East New Market tax and water rates stay the same

MD-enm meeting 2x-051616

Dorchester Banner/Susan M. Bautz
Maryland State Trooper Cpl. Moore of the Easton barrack addressed the East New Market commission on May 10. He agreed to assign personnel to patrol the town on a periodic basis in efforts to halt excessive speeding and other moving violations. According to Mayor Caroline Cline, “This gives us hope.”

EAST NEW MARKET — The budget ordinance for FY2017 was introduced at the May 10 East New Market commission meeting. Presented by Patty Kiss, town clerk, the final draft budget includes General Government revenue of $322,050 and Utility Revenue of $314,310. Total revenue of $636,360 balances the same amount of total expenditures. The figures are based on real estate tax rates of $.7109 per $100 of assessed value and personal property taxes of $1.60 per $100 assessment. There will be no property or personal tax increases and water rates remain the same.

Water rates for in-town residents include a base rate of $31 per the first 1,000 gallons with $8 per 1,000 gallons after the first 1,000 gallons. Out of town residents pay $46.50 on the first 1,000 gals. and $12 per 1,000 gal. after the first 1,000 gals.

Sewer Rates for in-town residents are $21 for the first 1,000 gals. and a $1 increase from $4 to $5 for each 1,000 gals after that. Out of town residents will pay a $62 flat rate per account based on flow monitoring, up from $60.

The FY2017 budget ordinance was introduced in May and will be voted on in June.

The town pays a stipend to the sheriff’s department for traffic control but still experiences problems with vehicles running through stop signs and speeding. Cpl. Moore from the MD State Police Barracks in Easton offered help. He said, “We will have one trooper from each shift come down and do patrol in the town for about an hour.” The trooper noted he will try to use grant funds for overtime patrol as well.

Cpl. Moore agreed that some enforcement in town “will give us a presence so people will know we are here and taking some action.” According to Vice Mayor David Tolley the prime times for violators are 6:30-8am and anytime from 3-6pm. He added that “Saturdays are wide open. You’d think it was the Delmar Speedway. Especially at 1 a.m. in the morning.”

In describing what often happens when she crosses Railroad Avenue to the post office, Mayor Caroline Cline quipped, “If I weren’t pretty fleet-footed for an old lady I would have been hit a lot of times already.”

Cpl. Moore explained “We’re going to open up a ‘CC’ card which is a Complaint Card and once they’re finished the enforcement in the town they’ll total the infractions and at the end of May they’ll report their statistics back to the town. We’re going to do our best.” He explained there are only two troopers in each county on the mid-shore.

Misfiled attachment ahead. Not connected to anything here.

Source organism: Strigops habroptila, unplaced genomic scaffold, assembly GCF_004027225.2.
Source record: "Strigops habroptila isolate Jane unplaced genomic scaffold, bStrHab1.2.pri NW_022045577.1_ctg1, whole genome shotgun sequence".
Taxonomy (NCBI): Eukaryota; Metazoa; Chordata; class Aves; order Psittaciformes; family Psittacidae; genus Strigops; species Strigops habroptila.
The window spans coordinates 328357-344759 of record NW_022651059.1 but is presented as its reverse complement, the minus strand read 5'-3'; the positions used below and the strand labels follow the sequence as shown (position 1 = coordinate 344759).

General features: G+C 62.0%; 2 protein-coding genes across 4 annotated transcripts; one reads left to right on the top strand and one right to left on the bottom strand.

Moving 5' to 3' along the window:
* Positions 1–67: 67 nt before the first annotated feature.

Mayor Cline thanked Cpl. Moore and added, “This gives us hope.”

East New Market resident John Warner reported the latest information about his plans to re-open Mike’s Tavern in a “more family friendly way.” He has applied for the requisite permits and licenses and said they are “all green for go” with it. He addressed the commission to make sure they were happy with what he is doing and asked for their thoughts and ideas. “It sounds as though you’ve done your homework to this point,” said Mayor Cline. The commissioners will offer a letter of support for his project.

In her update on funding progress for restoration of the train station depot Mayor Cline referred to the ongoing attempt to receive funds promised a decade ago. In March an e-mail from Ann Bruder of the MD Historical Trust (MHT) promised a response within a few weeks on the funding agreement between MHT and the State Highway Administration (SHA). There was no response. Ms. Cline said, “We have had one more e-mail from Ann Bruder saying she needs a few more days to finalize the agreement with SHA and that would bring us up to Friday (May 13).” As of the Banner publication date, no response was received.

“We all remember that the reason we took ownership of that train station depot is that we were promised, since we didn’t have the money, that $40,000 was waiting for us to begin the restoration. We received no money. We, out of our shallow pockets, did go ahead and at least put a roof on it so it wouldn’t continue to deteriorate and also put pigeon barriers up. The town has spent money and shown goodwill in supporting this and that’s why it ‘sticks in the craw’ to have so many run-arounds.”

Mayor Cline said town officials met with Senior Apartments Manager Marc Bramble and Larry Porter, head of the corporation that manages the apartments. The group decided to arrange a monthly meeting with residents to address their concerns and update them on progress. Mr. Bramble will set a date and notify the residents.

Planning and Zoning code enforcement officer Nancy Jackson, reported on several properties that have been cited for violations most of which were abated after re-inspection because of conformance with town regulations.

Susan Bautz is a freelance writer for the Dorchester Banner.

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